The year 827 AD marks the beginning of what is generally known as ğihād, the Holy War, waged against the Byzantine emperor Michael the Balbo: the Turk Euthimio, rebel of Syracuse, decided to oppose the emperor, arriving in Sicily with an army of Saracens. In my opinion, however, it is necessary to briefly illustrate the events that preceded the outbreak of this Arab-Byzantine war, about which historians seem to show some uncertainties, especially regarding the dating.
Initially Euthimio was configured as the architect of a popular revolt against the Byzantine protospatario and eastern captain Fotino, who ruled the city of Syracuse when Michele il Balbo had to face the threat represented by General Thomas of Cappadocia, who, acclaimed with the title of emperor, had started a real civil war in Constantinople in the years 821-824 AD;
later, a contingent of African and Arab men employed some the islands of Crete, Sicily and Cyclades, recently emerged from the Byzantine domination, starting from 824 AD.
The Turk Euthimio managed to defeat the protospatario Fotino and, on that occasion, proclaimed himself emperor, but he had not considered the hypothesis of a blood feud: two cousins of the protospatario, Palata and Michele, the latter governor of Palermo, succeeded to break down the popular defenses and to enter Syracuse, forcing Euthimio himself to flee, who found refuge in Africa, where he asked for help from the Saracens, who took advantage of it to start the conquest of the island
The outbreak of the ğihād, therefore, coincides with the return of the Turmarca to Sicily: armed the army and prepared the fleet, Euthimio left from the port of Susa, in Tunisia, with the Arab-Berber militias in June 827 AD, disembarking in Mazara, “the closest point of Sicily”. With their settlement, an Islamic culture of a Maġribino character was established in Sicily which, as early as the 9th century AD, had begun to show the first signs of development. More than a meeting between the Arab-Berber and the Sicilian-Greek component, there was a real separation between the two populations, both intent on safeguarding their heritage without any possibility of contact; at least, this was the situation in a first moment, as the Arab invasion will succeed in overcoming the Sicilian-Greek inspired system of government.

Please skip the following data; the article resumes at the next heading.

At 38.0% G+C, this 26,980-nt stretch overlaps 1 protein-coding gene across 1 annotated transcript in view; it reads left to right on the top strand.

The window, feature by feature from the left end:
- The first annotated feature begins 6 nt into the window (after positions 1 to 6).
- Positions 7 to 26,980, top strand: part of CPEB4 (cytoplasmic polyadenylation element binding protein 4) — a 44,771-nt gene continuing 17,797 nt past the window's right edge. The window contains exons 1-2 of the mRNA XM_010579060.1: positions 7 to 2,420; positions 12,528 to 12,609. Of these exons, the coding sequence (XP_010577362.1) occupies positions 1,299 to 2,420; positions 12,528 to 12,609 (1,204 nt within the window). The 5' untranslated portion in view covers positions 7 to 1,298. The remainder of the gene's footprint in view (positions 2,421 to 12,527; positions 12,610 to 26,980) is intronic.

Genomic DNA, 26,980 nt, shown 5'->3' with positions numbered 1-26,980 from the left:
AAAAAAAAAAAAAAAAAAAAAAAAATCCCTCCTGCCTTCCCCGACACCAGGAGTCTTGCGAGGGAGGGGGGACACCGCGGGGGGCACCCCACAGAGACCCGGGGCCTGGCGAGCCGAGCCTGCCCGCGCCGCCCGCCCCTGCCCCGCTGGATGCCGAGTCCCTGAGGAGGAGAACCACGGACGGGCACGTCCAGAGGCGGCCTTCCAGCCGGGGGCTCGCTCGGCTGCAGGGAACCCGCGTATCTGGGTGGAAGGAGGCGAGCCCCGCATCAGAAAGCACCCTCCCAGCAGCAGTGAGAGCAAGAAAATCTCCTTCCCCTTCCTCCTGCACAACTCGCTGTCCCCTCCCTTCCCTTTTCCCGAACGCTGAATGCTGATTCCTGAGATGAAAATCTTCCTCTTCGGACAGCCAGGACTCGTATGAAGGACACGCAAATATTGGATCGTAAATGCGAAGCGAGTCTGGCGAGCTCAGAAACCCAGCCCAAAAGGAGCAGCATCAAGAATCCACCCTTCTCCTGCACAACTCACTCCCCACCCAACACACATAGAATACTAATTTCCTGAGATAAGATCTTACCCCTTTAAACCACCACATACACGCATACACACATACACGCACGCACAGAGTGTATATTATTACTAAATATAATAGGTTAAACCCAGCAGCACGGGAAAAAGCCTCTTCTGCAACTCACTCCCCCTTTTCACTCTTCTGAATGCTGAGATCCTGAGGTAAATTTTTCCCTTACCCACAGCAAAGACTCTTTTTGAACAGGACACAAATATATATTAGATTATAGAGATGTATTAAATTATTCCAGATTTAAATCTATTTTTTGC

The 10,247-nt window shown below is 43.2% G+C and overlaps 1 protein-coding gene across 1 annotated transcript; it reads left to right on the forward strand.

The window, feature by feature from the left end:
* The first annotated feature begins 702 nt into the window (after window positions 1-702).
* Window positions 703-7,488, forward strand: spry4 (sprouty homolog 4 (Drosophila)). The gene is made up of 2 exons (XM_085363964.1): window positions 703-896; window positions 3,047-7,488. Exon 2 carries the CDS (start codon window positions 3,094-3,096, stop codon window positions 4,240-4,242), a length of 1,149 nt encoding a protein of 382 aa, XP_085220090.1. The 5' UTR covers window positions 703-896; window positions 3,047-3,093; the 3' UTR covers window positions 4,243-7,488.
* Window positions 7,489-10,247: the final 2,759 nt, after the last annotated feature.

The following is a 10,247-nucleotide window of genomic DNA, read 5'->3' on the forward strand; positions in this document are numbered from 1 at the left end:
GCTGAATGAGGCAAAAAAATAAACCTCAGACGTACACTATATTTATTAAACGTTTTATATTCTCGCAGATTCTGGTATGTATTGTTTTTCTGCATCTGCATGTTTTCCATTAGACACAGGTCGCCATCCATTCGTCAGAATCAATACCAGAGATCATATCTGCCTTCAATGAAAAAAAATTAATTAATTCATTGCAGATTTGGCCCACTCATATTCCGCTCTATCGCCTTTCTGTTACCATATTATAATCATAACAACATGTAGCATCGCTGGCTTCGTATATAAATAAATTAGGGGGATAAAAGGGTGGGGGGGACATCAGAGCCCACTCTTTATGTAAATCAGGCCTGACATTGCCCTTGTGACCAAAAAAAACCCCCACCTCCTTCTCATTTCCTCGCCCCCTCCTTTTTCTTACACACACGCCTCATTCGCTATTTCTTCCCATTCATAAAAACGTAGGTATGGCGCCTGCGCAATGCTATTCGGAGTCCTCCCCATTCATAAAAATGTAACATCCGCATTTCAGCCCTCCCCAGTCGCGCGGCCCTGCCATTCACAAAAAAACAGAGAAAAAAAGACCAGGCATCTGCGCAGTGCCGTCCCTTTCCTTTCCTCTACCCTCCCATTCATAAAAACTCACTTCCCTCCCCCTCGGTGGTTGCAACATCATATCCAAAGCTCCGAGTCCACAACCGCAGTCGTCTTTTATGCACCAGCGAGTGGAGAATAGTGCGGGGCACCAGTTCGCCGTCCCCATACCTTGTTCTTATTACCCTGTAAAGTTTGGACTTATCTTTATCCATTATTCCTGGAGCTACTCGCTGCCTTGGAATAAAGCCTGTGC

Leaving Abū Zakī of the Kināna tribe to preside over the city of Mazara, the Arab army went as far as Syracuse, Chiaramonte and Acri, now known as Palazzolo. The successes reported in the military led the Byzantine emperor Michele il Balbo to ask for the intervention of Giustiniano Partecipazio, doge of the Republic of Venice, to send a Venetian army to the Sicilian territory to help the Byzantines. With the death of the leader Asad Ibn Furat in 828 AD, the fate of the war changed to the detriment of the Muslims, weakened by the pestilence that was increasingly taking hold. When the latter was eradicated, the “Mohammedans”, led by Muadammad Ibn al-Ğiwāri, occupied Mineo, Girgenti and went as far as Castrogiovanni, the ancient name of the city of Enna, where Euthimio died.
The patrician Theodotus appeared on the military scene who, having arrived from Constantinople with a vast army, decided to conduct a direct confrontation with the Arab invader in the Sicilian city, an initiative that proved to be completely unsuccessful: Theodotus, in fact, suffered a heavy defeat and numerous patricians and members of the small nobility were taken prisoner by the Arabs, according to what Muslim chronicles report. The defeat was only momentary, as in 829 AD the Arab fighter Muḥammad Ibn al-Ğiwāri lost his life and a new captain was elected by the army, or Zuhayr Ibn Ġawṯ, who ordered the surrounding territory to be plundered. Theodotus, foreseeing such a move, hurled his army against them, managing to kill a large number of Muslims.
Informed of a surprise attack on Castrogiovanni that the enemy army intended to organize during the night, the Byzantine patrician evacuated the area and, lurking in the district, attacked him from all sides: with the capture of Girgenti too, in the hands of the Arabs remained only the cities Mazara and Mineo, which seemed to anticipate the end of the conflict to 829 AD, ie two years after the landing of Mazara. In that year the Byzantine emperor Michael the Balbo died, who was succeeded by Theophilus.
In 830 AD huge military aid arrived from Africa by the Aġlabite emir Ziyādat Allāh (d. 838 AD) who strengthened the ranks of the Muslim army in Sicily, thus guaranteeing the resumption of hostilities with the Byzantine army. The Arab-Berber troops, which also included Muslims from Spain, regained control of Mineo, killing Theodotus and causing the enemy army to flee, which found refuge near Castrogiovanni.
Subsequently they advanced towards a city known as “Ġallūlia”, identified with Caltanissetta, where they suffered the contagion of a plague that led to the death of numerous warriors, including their commander Asbaġ. The Byzantines took advantage of the Arabs’ retreat from the city to attempt a surprise attack, which prompted a part of the Arab-Berber militia to reach the port of Mazara, setting sail, “disconsolate”, to Spain.